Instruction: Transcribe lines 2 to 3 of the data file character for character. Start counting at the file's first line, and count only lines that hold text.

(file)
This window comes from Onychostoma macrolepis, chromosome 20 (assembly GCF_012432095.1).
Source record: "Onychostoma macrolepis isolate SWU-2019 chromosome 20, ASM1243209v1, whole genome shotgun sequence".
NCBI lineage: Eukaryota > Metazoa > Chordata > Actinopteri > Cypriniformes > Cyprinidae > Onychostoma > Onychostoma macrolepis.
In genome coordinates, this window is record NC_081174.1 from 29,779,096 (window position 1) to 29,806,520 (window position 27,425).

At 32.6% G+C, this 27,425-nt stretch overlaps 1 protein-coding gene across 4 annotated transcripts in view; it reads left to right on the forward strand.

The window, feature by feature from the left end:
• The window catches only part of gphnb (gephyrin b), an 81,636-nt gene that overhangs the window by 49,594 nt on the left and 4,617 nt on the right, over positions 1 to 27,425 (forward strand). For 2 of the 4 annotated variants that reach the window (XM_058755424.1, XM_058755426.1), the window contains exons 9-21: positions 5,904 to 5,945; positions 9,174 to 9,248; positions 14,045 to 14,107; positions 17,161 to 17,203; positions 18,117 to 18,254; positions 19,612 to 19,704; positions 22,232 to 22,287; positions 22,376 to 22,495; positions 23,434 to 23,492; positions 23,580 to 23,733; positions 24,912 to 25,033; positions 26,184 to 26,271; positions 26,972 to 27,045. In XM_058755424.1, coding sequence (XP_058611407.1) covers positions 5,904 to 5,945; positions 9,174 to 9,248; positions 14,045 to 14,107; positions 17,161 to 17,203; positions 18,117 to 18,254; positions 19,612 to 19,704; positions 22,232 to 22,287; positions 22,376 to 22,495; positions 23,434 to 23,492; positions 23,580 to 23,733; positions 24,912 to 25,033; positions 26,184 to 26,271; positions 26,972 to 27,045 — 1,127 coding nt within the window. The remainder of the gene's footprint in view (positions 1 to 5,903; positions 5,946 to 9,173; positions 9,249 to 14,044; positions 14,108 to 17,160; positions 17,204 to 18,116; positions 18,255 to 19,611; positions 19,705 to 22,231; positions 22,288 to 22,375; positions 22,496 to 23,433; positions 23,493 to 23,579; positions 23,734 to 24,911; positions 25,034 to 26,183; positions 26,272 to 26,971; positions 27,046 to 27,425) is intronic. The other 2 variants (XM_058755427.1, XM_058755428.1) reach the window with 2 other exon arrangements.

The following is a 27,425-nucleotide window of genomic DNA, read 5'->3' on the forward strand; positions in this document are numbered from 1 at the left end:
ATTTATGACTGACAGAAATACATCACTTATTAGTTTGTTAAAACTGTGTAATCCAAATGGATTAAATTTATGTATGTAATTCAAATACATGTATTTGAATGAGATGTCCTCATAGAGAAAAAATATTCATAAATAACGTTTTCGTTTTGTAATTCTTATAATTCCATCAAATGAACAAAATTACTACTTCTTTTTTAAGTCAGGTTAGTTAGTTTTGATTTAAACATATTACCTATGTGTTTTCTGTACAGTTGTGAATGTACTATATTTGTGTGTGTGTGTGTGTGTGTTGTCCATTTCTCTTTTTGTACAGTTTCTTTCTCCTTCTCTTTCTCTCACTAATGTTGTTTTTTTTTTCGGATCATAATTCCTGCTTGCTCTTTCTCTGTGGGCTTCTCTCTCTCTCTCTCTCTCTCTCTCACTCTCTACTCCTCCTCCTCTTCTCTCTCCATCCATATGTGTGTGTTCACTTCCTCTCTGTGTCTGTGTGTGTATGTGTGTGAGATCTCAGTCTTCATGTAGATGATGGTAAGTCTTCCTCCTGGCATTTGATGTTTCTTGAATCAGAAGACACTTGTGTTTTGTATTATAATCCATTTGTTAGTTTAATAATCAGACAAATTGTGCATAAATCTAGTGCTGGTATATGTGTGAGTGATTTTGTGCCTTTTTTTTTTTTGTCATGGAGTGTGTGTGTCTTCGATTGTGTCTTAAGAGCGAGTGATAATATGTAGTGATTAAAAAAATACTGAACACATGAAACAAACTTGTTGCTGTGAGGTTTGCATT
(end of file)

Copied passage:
Source record: "Onychostoma macrolepis isolate SWU-2019 chromosome 20, ASM1243209v1, whole genome shotgun sequence".
NCBI lineage: Eukaryota > Metazoa > Chordata > Actinopteri > Cypriniformes > Cyprinidae > Onychostoma > Onychostoma macrolepis.